As realistic as all these choices were, the set had many features designed solely to facilitate filming. One was something that would never have been found in a real attic space: a sunken area in the living room. This gave two levels to the set, making it more interesting when actors made entrances and exits, as well as making it possible for every actor to be seen during Mary’s infamous parties. Shag carpeting concealed the tape marks used to position actors for camera moves. Another filming requirement was the height of the back wall—nearly 20 ft. This made it possible for the camera to pull back far enough to show the entire set and yet not reveal the overhead lighting used in TV filming. The kitchenette was especially complex. The small space was hard to light and shoot in, so it was given a stained-glass window that could be raised or lowered to reveal or conceal it. If the space was not needed in a particular episode, the window could be lowered, saving the entire cost of lighting the area. To facilitate camera placement in kitchenette scenes, the wall behind the sink was "wild", meaning that it looked real and solid, but could be unbolted and removed to allow over-the-sink shots, such as the ones seen in the episode ‘Toulouse-Lautrec Is One of My Favorite Artists’.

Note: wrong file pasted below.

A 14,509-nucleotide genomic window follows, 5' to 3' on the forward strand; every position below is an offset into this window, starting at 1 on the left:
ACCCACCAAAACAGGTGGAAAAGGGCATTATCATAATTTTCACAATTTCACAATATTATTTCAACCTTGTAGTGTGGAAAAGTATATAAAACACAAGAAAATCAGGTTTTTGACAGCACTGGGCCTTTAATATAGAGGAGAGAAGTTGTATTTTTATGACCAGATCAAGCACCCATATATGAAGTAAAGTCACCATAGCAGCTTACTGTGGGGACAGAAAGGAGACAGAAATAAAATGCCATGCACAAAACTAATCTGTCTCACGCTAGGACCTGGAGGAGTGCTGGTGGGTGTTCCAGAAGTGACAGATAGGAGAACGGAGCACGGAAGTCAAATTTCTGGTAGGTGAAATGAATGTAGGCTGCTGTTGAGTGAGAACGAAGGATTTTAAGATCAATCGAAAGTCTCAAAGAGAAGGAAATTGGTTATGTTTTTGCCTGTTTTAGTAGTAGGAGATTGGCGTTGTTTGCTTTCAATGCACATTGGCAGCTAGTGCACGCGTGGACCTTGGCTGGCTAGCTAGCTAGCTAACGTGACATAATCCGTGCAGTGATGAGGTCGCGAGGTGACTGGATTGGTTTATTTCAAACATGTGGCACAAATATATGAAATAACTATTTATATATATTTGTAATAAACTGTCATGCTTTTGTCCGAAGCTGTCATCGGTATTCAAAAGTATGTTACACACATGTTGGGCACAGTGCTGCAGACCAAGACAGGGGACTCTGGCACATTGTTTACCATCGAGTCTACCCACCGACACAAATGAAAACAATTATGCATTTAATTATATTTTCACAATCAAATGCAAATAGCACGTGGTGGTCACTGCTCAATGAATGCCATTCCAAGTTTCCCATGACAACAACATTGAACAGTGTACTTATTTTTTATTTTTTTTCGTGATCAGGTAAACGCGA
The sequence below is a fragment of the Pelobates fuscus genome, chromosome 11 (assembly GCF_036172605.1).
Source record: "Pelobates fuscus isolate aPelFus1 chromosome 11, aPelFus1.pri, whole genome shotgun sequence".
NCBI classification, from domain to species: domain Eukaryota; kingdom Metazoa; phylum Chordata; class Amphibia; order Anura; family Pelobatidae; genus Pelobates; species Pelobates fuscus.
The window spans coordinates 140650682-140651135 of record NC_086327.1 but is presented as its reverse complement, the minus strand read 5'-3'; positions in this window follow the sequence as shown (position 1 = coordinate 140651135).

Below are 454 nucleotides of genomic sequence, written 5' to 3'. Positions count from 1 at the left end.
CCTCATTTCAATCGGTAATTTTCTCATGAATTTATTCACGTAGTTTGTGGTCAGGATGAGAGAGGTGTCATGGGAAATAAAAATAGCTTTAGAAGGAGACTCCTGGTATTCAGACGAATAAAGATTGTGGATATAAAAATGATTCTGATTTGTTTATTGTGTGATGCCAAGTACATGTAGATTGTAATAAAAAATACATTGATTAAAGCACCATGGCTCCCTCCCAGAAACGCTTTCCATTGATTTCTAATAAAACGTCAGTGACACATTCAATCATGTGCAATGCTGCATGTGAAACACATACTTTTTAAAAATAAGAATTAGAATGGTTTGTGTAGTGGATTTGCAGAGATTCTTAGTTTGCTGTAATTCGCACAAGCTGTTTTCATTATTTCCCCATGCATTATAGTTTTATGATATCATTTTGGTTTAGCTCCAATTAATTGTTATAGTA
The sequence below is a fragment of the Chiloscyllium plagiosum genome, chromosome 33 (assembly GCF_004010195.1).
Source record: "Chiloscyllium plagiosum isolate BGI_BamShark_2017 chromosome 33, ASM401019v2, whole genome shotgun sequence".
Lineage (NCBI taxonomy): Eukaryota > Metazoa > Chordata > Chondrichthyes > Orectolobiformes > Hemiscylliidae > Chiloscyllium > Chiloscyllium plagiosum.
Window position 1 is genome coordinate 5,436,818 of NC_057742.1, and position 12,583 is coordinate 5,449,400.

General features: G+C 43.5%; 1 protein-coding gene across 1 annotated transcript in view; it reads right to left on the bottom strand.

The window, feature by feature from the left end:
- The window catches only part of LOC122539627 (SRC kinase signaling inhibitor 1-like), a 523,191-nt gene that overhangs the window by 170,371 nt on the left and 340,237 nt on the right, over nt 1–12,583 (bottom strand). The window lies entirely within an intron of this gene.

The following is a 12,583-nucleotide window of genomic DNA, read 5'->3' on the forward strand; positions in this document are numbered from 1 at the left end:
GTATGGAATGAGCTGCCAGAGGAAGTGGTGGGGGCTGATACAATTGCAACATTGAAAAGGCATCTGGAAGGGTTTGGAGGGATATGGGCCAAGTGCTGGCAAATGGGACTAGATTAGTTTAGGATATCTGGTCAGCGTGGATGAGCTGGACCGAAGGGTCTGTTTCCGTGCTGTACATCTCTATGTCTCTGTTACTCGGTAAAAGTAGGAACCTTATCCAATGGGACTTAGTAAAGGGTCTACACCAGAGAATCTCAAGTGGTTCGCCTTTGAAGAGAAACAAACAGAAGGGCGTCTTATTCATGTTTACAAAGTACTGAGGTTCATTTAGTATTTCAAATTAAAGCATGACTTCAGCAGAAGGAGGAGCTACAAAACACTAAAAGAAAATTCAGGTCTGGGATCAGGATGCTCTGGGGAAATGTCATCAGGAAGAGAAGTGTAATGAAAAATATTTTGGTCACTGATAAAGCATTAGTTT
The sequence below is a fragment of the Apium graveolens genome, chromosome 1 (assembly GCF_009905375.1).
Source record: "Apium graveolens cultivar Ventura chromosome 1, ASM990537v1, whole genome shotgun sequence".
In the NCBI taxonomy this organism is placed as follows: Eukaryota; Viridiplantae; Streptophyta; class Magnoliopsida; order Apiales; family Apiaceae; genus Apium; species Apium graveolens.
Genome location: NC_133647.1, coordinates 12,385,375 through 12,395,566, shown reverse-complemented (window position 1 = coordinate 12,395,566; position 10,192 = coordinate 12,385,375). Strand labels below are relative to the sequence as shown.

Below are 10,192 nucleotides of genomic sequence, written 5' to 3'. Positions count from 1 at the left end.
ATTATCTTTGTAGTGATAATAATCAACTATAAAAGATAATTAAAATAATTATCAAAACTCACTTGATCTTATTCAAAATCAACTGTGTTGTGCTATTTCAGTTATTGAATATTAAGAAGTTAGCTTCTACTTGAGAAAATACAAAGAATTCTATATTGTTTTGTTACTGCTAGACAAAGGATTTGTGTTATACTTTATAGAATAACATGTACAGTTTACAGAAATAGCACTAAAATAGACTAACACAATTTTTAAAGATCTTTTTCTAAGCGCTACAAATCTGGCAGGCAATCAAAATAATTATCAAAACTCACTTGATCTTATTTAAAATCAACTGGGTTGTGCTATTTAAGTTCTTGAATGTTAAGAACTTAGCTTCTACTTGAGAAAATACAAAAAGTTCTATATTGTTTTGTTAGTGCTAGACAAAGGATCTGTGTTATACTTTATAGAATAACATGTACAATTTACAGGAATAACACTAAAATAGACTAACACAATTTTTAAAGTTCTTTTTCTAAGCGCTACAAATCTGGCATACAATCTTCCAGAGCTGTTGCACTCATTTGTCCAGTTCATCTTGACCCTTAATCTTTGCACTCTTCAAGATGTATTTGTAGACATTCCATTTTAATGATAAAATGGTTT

Outside the window was an exterior set that was a technical marvel. It showed housetops across the street, and treetops outside the balcony. The trees were left bare for winter scenes, but artificial leaves were wired to them to represent other seasons. Unseen machinery could create snow or rain, and special lighting could duplicate outdoor lighting at any hour of the day or night, and any time of the year.
   The real genius of the set was in the way it was dressed: Raymond Boltz’s choices for furnishings and accessories defined Mary Richards nearly as much as Mary Tyler Moore’s acting did. The room was anchored by two items meant to establish Mary as a solid person: an expensive new hide-a-bed in brown velvet, and a French provincial armoire that was the sort of thing a young career woman would buy as a lifetime investment.
   Mary’s budget constraints were symbolized by some furnishings that could have been found in thrift shops and yard sales; these included a set of pressed-oak Victorian dining chairs, a sheet-music cabinet by the front door, and a pair of low upholstered chairs. A "with it" touch was the mod wicker chair by the window, with a little space-age lamp next to it on a table. A small desk was one Mary could have used as a child. Practicality was lent by a semainier (a French lingerie chest) next to the closet door, ready to hold scarves and underthings. On the right wall of the room, Mary’s love of Country French was restated by a lavabo mounted on a walnut plaque. Her free spirit was expressed with the famous letter ‘M’ supposedly salvaged from a demolished building, and a wall-mounted jewellery chest offered practical storage for desk accessories.